For cyclic groups, you can in fact go further and calculate all of the Stiefel-Whitney classes similarly to how you calculate them for real projective spaces. You can find the latter in standard texts (eg Milnor-Stasheff, Characteristic Classes). If G is a cyclic group of order $m$, acting by a standard linear action, the quotient is a high-dimensional lens space. As such, there is an $m$-fold covering map from a sphere to the lens space, which embeds in the unit sphere bundle of a complex line bundle $\lambda$. The basic idea is to show that the tangent bundle, stabilized by adding trivial line bundles, splits as a sum of powers of $\lambda$; this leads directly to a formula for all Stiefel-Whitney (and Pontrjagin) classes.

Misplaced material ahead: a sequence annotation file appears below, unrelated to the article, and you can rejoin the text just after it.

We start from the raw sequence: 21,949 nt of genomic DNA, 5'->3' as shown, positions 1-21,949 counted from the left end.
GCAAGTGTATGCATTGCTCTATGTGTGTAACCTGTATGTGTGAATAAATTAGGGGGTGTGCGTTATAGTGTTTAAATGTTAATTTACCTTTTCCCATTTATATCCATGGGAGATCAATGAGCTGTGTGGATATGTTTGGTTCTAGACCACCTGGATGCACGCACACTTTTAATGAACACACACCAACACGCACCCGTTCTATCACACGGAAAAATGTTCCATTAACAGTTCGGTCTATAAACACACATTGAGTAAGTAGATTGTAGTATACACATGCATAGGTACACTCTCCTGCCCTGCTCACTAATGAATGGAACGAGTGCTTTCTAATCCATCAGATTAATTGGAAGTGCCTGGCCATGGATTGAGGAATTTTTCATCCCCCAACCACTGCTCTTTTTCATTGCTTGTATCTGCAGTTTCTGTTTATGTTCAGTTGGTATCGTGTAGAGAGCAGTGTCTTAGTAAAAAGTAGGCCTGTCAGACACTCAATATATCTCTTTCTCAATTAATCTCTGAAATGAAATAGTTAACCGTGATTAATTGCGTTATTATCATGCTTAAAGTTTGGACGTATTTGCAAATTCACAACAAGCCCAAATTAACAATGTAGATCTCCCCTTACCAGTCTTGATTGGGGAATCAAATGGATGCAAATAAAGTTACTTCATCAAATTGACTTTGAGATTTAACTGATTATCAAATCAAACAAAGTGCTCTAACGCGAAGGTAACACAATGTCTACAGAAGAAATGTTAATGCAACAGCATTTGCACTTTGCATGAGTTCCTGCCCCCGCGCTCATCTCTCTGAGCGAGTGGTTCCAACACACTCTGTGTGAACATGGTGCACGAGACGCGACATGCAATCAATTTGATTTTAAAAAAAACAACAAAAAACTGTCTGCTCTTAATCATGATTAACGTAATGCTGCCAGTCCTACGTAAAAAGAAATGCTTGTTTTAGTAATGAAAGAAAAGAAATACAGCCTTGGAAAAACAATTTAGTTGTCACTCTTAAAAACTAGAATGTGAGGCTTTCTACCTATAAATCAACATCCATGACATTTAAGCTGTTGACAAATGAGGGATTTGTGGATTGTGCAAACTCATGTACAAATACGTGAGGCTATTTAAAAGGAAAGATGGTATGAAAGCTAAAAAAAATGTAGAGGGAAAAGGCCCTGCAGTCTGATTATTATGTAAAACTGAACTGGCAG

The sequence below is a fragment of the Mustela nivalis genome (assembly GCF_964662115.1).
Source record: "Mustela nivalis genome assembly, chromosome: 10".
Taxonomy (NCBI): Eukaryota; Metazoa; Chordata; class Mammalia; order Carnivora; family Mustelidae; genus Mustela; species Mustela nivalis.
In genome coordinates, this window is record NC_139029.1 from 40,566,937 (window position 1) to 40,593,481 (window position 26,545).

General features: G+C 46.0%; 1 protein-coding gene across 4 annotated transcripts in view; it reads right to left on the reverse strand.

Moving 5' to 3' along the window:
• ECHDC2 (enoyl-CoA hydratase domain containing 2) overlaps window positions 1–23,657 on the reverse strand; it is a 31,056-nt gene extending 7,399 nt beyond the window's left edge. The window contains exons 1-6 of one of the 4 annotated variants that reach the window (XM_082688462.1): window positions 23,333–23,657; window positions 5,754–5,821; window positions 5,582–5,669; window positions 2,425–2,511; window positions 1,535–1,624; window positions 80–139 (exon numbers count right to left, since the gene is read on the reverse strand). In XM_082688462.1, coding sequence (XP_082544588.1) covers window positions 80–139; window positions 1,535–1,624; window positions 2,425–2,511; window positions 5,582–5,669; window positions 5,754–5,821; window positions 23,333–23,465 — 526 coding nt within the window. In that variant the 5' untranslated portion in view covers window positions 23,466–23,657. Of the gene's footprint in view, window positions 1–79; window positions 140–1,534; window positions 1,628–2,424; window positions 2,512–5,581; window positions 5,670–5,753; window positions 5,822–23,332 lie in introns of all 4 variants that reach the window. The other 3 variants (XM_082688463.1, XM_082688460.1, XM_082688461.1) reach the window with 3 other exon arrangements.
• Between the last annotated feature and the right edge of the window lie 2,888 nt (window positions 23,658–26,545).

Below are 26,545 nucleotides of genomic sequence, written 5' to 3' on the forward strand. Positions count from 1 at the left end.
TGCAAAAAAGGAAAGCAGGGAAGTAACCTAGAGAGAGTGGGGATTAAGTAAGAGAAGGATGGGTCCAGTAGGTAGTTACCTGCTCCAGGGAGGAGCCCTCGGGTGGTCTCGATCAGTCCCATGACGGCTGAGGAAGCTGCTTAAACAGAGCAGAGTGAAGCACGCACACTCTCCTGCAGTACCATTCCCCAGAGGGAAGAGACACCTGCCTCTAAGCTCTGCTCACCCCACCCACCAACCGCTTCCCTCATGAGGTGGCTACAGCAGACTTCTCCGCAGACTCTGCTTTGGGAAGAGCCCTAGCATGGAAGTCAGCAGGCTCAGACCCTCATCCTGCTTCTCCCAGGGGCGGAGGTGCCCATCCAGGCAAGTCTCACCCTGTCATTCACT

I would imagine that a similar argument works for more general G, but some representation theory probably intervenes. In general, it's probably easier to try to solve the lifting problem algebraically as in José's answer above.
References for the cyclic case: J. Folkman, Equivariant maps of spheres into the classical groups, Mem. Amer . Math. Soc. 95 (1971).
Kwak, Jin Ho Some cyclic group actions on a homotopy sphere and the parallelizability of its orbit spaces. Publ. Res. Inst. Math. Sci. 21 (1985), no. 4, 807–818.
Ewing, J., S. Moolgavkar, L. Smith and R. S. Stong, Stable parallelizability of lens
spaces, J. of Pure and Applied Algebra, 10 (1977), 177-191.